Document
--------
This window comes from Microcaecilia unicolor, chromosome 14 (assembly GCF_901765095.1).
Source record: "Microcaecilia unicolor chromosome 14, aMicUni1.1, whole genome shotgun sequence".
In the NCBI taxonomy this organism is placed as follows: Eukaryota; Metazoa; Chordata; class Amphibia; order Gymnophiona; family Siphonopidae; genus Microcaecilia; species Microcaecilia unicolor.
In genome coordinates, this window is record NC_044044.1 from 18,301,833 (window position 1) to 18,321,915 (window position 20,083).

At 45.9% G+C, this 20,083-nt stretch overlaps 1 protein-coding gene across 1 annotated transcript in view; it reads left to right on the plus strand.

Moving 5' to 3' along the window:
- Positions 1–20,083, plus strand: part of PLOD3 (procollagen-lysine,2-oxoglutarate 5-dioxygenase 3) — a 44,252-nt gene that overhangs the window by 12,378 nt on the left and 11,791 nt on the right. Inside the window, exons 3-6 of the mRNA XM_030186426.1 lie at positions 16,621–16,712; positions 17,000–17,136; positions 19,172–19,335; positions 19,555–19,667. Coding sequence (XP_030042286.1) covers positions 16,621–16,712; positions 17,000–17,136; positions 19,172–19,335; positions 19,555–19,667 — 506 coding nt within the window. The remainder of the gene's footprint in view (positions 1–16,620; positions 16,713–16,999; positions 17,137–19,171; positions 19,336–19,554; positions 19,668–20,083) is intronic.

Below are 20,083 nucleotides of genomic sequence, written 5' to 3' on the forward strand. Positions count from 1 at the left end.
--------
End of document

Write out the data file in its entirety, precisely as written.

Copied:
This window comes from Microcaecilia unicolor, chromosome 14 (assembly GCF_901765095.1).
Source record: "Microcaecilia unicolor chromosome 14, aMicUni1.1, whole genome shotgun sequence".
In the NCBI taxonomy this organism is placed as follows: Eukaryota; Metazoa; Chordata; class Amphibia; order Gymnophiona; family Siphonopidae; genus Microcaecilia; species Microcaecilia unicolor.
In genome coordinates, this window is record NC_044044.1 from 18,301,833 (window position 1) to 18,321,915 (window position 20,083).

At 45.9% G+C, this 20,083-nt stretch overlaps 1 protein-coding gene across 1 annotated transcript in view; it reads left to right on the plus strand.

Moving 5' to 3' along the window:
- Positions 1–20,083, plus strand: part of PLOD3 (procollagen-lysine,2-oxoglutarate 5-dioxygenase 3) — a 44,252-nt gene that overhangs the window by 12,378 nt on the left and 11,791 nt on the right. Inside the window, exons 3-6 of the mRNA XM_030186426.1 lie at positions 16,621–16,712; positions 17,000–17,136; positions 19,172–19,335; positions 19,555–19,667. Coding sequence (XP_030042286.1) covers positions 16,621–16,712; positions 17,000–17,136; positions 19,172–19,335; positions 19,555–19,667 — 506 coding nt within the window. The remainder of the gene's footprint in view (positions 1–16,620; positions 16,713–16,999; positions 17,137–19,171; positions 19,336–19,554; positions 19,668–20,083) is intronic.

Below are 20,083 nucleotides of genomic sequence, written 5' to 3' on the forward strand. Positions count from 1 at the left end.